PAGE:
Lacan and the Alienation of Language

  • Eve Tavor Bannet


‘When you don’t understand what you are being told, don’t immediately assume that you are to blame; say to yourselves — the fact that I don’t understand must itself have a meaning’ (Sem. I, 253). Coming from a teacher who chose to mask his teaching in obscurity and who sardonically assured bewildered readers of his Écrits that he preferred access to his ideas to be ‘difficult’, this observation of Lacan’s to his seminar students carries considerable personal weight. It reminds even practised ears that the art of listening involves understanding not only what is being said, but also the meaning of the barriers erected to prevent ready understanding of what is being said. Like the poetical and rhetorical resources of language which Lacan used so extensively, Lacan’s obscurity and stylistic difficulty are themselves significant statement. They are neither fortuitous nor disconnected from the essence of his ideas because, for Lacan, language is thought, and speech, the man.


Literary Text Ultimate Reality Symbolic Order Cultural Order French Intellectual 
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Notes and References

  1. 1.
    These quotations are from: Stuart Schneiderman, Jacques Lacan: the death of an intellectual hero (Cambridge, Mass: Harvard UP, 1983 );CrossRefGoogle Scholar
  2. Anika Lemaire, Jacques Lacan ( London: Routledge & Kegan Paul, 1977 );Google Scholar
  3. Catherine Clément, Vies et Légendes de Jacques Lacan ( Paris: Grasset 1981 ) p. 63–4;Google Scholar
  4. and Sherry Turkle, Psychoanalytic Politics (London, 1979) p. 53, 54. Jane Gallop has gone even further, stating that: ‘After years of study, I have come to believe Lacan’s texts impossible to understand fully, impossible to master — and that is a particularly good illustration of everyone’s inevitable “castration” in language’.Google Scholar
  5. See Jane Gallop, Reading Lacan ( New York. Cornell UP, 1985 ) p. 20.Google Scholar
  6. 4.
    For a free exploration and elaboration of the machine paradigm, see Martin Stanton, Outside the Dream: Lacan and French Styles of Psychoanalysis ( London: Routledge & Kegan Paul, 1983 ).Google Scholar
  7. 10.
    For the use of this Zero in and outside Lacan, see Anthony Wilden, System and Structure: Essays in Communication and Exchange ( London: Tavistock, 1972 ).Google Scholar
  8. 11.
    From Freud, The Interpretation of Dreams translated by James Strachey (London: George Allen & Unwin Ltd, 1967) p. 107. Freud’s observation that he has not exhausted the meaning of the dream gives Lacan his opening to read into the image of Irma’s gullet and into the term trimethylamin something more and other than Freud reads into it, and he uses it to give the dream a structure which Freud, with his line by line associative analysis, does not attempt to give it. Lacan’s transformations of this dream are already an example of the way he speaks ‘through’ texts (see next section).Google Scholar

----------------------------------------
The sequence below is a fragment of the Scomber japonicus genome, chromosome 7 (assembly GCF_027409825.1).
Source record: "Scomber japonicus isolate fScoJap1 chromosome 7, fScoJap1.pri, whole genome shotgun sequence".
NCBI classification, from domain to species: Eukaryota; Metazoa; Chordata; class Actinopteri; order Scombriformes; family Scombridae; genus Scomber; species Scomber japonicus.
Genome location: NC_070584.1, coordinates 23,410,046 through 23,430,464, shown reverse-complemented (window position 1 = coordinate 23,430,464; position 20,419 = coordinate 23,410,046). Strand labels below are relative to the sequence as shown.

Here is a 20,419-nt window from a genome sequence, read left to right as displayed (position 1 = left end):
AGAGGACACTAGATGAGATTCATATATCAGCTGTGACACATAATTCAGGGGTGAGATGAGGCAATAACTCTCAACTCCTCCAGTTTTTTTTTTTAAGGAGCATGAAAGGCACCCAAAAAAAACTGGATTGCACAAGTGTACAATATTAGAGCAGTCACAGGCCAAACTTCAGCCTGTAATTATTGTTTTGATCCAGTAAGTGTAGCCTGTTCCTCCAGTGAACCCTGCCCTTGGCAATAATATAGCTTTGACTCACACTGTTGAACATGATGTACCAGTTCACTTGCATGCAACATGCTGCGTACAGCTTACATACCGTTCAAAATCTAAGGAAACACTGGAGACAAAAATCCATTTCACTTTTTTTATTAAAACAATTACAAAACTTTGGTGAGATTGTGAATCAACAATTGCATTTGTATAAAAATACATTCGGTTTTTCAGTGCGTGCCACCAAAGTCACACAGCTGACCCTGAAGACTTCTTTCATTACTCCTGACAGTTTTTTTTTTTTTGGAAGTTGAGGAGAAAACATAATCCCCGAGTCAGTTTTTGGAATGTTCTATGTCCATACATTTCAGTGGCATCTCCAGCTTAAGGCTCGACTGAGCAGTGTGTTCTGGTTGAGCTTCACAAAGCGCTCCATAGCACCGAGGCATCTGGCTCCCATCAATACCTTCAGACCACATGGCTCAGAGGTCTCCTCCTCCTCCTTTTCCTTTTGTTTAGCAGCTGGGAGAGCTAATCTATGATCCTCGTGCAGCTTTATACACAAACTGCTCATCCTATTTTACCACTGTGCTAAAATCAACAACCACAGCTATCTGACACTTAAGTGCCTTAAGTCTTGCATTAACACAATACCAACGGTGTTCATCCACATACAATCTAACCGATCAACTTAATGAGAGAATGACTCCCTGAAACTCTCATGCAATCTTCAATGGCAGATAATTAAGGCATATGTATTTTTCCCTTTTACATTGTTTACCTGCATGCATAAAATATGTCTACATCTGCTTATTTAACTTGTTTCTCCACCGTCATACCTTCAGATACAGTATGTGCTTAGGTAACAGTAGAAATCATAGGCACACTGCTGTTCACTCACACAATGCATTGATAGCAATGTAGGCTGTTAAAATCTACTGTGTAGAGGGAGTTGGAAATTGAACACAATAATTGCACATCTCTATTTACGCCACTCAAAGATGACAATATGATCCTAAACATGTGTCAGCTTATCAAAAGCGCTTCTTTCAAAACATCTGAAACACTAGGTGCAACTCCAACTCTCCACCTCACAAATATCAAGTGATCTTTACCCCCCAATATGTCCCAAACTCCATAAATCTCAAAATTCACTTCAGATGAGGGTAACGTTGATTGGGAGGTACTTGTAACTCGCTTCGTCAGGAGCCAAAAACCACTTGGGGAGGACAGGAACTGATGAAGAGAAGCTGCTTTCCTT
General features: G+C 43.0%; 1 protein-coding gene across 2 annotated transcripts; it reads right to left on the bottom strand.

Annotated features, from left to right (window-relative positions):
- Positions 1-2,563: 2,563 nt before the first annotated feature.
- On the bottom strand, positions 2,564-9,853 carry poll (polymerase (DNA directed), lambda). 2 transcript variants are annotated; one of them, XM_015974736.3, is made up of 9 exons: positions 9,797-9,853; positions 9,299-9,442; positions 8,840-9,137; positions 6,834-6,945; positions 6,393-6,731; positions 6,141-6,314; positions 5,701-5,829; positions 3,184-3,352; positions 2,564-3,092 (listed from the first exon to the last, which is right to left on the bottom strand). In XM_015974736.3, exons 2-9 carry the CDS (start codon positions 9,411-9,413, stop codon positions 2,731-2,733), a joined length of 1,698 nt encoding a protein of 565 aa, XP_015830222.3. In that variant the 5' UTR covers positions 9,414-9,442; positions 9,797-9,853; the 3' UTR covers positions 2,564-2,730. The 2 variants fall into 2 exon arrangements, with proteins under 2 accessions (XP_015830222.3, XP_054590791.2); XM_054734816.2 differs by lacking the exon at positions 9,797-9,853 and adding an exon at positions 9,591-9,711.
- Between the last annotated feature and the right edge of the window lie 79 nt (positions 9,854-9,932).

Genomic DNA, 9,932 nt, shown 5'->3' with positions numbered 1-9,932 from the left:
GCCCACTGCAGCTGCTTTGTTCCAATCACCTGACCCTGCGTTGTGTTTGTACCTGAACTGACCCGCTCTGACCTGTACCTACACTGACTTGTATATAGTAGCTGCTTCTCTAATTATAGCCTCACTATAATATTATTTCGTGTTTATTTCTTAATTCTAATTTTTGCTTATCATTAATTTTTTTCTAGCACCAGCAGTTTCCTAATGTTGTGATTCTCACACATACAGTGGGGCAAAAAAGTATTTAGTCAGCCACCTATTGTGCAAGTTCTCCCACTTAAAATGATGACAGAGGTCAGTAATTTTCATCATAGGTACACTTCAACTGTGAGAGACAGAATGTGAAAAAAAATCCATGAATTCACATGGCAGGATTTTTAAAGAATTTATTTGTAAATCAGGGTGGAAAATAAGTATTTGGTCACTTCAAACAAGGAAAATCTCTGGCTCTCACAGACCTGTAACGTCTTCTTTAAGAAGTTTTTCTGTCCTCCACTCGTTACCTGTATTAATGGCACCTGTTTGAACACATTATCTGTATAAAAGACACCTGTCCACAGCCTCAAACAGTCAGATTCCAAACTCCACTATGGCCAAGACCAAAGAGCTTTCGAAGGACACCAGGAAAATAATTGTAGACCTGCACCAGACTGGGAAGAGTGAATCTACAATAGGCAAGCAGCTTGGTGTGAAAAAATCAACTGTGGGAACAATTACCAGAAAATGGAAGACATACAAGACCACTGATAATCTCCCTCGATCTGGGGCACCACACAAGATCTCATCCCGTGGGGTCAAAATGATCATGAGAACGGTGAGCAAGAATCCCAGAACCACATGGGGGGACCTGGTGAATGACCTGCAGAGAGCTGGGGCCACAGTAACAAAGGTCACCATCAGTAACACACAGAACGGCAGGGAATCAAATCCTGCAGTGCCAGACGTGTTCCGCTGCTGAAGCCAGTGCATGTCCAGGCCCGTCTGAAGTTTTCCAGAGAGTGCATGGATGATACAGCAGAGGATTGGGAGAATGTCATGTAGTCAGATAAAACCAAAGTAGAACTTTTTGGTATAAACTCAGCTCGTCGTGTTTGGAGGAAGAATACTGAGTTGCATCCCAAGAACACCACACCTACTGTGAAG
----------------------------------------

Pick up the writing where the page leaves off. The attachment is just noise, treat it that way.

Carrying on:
9. For Lacan’s interpretation of the dream in relation to Erik Erikson s classical reinterpretation, of the same dream, see William J. Richardson, ‘Lacan and the Subject of Psychoanalysis’ in Smith and Kerrigan (eds), Interpreting Lacan ( New Haven: Yale UP, 1983 ).Google Scholar
  10. 18.
    Jean Fourastié, Faillite de l’Université? ( Paris: Gallimard, 1972 ) p. 13.Google Scholar
  11. 21.
    See Charles Posner (ed.), Reflections on the Revolution in France: 1968 ( Harmondsworth: Penguin, 1970 ) p. 19;Google Scholar
  12. and Patrick Seale and Maureen McConville, French Revolution: 1968 (London: Heinemann, 1968) pp. 215–6. Seale points out that: ‘A tiny revolutionary avant-garde detonated a large-scale, spontaneous movement of student protest. This mass, generating its own dynamic, could only be loosely manipulated by the revolutionary core’ (p. 20). The revolutionary core were students too.Google Scholar
  13. 23.
    Most accessible in Marshall Blonsky (ed.) On Signs ( Oxford: Blackwell, 1985 ) pp. 84–97.Google Scholar

Copyright information

© Eve Tavor Bannet 1989

Authors and Affiliations

  • Eve Tavor Bannet
    • 1
  1. 1.University of South CarolinaUSA

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